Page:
Florida. Nebraska. Brooklyn.February 5, 2014 at 3:58 pm | Posted in Uncategorized | 11 Comments
Tags: aging parents, Alexander Payne's "Nebraska", Bruce Dern, Clearwater Florida, stroke
First, a confession: you haven’t heard much from me in the past month because I’ve been in Florida. My husband and I drove down to Clearwater to keep an eye on his ninety-two year-old Mom, Betty, while one of his sisters had double cataract surgery and the other went to Hawaii. Although we have friends who post pictures on Facebook all throughout their vacations, Keith thinks it’s not smart to announce over the internet our absence from an apartment on the western edge of Flatbush, Brooklyn. We wouldn’t want anyone stopping by to pick up some free electronics. And I couldn’t quite get my head around writing as if we were in Brooklyn. So–silence.
I also found it hard to write much because Keith’s Mom was a lot worse than we had anticipated. We kind of thought we were going on vacation and would visit Betty two or three times a week. But since Keith was last there, his mother had at least one small stroke (we suspect more) and some nasty skin cancer surgery, and she was not at all the Betty we once knew. Last summer, she was driving herself to church and to the hairdresser; now she needs help getting out of her chair and gets confused really fast. Keith drove over to her independent living facility from our pink and turquoise efficiency apartment on Tampa Bay almost every day. He also took the opportunity to upgrade her into assisted living, get her switched to in-house doctors, get her hearing-aid fixed, and try to take the whole thing in. It’s a sobering experience to see somebody go from cheerful, energetic and independent to confused, grouchy, and needy in such a short time. I didn’t always go over with Keith; I did a certain amount of walking up and down Clearwater Beach and reading Margaret MacMillan’s unforgettable study of the years leading up to World War I. But I also spent a lot of time talking with Keith about his Mom and what it means for a parent to be so clearly moving toward death.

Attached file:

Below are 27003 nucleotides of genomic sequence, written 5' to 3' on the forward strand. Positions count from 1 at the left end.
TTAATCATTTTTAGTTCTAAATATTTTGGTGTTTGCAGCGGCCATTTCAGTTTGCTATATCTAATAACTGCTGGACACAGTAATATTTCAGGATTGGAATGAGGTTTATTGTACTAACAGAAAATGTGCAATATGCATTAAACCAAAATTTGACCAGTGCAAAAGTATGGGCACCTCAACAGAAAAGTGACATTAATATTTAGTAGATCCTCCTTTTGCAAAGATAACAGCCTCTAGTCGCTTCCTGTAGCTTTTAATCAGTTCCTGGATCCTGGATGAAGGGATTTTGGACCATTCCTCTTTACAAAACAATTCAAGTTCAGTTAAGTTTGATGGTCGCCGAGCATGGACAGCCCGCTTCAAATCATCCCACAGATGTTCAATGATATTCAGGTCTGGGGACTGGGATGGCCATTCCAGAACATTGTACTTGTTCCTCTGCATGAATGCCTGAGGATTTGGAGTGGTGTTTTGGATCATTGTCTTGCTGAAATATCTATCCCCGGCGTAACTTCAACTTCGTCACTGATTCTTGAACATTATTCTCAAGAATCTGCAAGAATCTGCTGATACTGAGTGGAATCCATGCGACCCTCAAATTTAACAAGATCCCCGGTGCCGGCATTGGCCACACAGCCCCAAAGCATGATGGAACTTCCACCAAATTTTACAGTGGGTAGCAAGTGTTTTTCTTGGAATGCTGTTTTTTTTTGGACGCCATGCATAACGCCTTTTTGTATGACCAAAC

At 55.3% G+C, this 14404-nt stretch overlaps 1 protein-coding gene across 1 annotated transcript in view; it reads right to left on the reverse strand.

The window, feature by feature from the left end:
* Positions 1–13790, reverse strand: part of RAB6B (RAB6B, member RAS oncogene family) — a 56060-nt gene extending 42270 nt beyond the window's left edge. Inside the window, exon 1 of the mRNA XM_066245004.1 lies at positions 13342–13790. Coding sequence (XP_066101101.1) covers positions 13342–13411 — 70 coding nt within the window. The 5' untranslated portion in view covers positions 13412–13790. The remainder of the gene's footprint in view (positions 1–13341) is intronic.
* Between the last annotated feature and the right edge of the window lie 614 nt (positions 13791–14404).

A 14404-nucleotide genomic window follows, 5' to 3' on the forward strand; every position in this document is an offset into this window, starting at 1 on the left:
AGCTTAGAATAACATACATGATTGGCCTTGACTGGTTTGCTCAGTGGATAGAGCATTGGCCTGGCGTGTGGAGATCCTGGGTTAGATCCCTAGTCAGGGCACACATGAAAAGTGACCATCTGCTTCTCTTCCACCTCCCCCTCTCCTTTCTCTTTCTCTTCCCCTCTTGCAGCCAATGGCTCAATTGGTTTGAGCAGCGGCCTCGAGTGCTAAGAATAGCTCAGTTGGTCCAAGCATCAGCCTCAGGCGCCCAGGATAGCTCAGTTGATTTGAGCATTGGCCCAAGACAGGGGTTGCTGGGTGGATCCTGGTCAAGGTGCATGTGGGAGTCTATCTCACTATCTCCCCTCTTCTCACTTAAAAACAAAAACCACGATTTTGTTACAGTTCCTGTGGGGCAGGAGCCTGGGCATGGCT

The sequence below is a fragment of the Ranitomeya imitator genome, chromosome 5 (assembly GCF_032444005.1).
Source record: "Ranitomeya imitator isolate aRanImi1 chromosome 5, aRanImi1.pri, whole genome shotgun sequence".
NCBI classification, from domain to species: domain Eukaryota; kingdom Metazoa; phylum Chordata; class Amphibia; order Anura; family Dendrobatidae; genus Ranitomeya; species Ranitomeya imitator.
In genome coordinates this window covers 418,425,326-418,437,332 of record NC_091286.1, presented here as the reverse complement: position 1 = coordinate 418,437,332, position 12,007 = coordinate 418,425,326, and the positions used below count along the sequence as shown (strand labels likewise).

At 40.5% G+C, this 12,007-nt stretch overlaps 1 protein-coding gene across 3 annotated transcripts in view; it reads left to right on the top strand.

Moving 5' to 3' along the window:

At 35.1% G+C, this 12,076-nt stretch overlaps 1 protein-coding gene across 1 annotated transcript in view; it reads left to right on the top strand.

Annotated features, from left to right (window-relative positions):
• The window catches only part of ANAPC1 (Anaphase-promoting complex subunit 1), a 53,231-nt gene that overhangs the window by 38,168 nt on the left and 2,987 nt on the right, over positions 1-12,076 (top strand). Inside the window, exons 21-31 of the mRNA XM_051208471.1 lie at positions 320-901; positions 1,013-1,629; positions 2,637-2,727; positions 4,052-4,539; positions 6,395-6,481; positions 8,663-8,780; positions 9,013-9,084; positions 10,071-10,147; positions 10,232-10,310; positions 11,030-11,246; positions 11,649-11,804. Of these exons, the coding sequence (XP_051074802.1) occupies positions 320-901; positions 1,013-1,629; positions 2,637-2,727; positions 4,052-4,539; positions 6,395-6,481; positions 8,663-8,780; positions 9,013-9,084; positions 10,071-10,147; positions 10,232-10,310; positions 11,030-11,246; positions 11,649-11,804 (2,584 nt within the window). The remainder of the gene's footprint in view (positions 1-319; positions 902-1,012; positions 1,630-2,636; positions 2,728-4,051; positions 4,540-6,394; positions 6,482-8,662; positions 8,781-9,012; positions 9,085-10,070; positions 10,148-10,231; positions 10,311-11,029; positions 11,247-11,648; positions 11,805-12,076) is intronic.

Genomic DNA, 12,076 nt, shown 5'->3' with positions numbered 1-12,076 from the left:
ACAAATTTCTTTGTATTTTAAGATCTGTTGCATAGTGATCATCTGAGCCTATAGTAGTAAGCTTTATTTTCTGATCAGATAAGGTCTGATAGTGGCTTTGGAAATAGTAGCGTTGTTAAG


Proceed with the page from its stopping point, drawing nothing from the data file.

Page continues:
In the middle of all this, we drove over to St. Petersburg one night to see Alexander Payne’s Nebraska. It was deeply moving to watch such a brilliantly crafted narrative of the relationship between a father in decline and his family while we were trying to take in the sudden decline of the last remaining of our four parents. We were mesmerized by the trip to Lincoln Nebraska the younger son of the Bruce Dern character, Woody, takes his father on to pick up the million dollars he most certainly didn’t win in a sort of Publishers’ Clearinghouse scam. The austere black and white photography of the Nebraska landscape seemed better suited to the issues we were confronting than the brilliant Florida sunlight (though I must confess, the sunlight cheered me up as well).
We arrived back in Brooklyn on the weekend. Keith has called his Mom several times. His sisters are on the job, but Betty sounds as confused and unhappy as when we were there with her. It’s snowed twice since we got home. The black and white and gray remind us of Nebraska.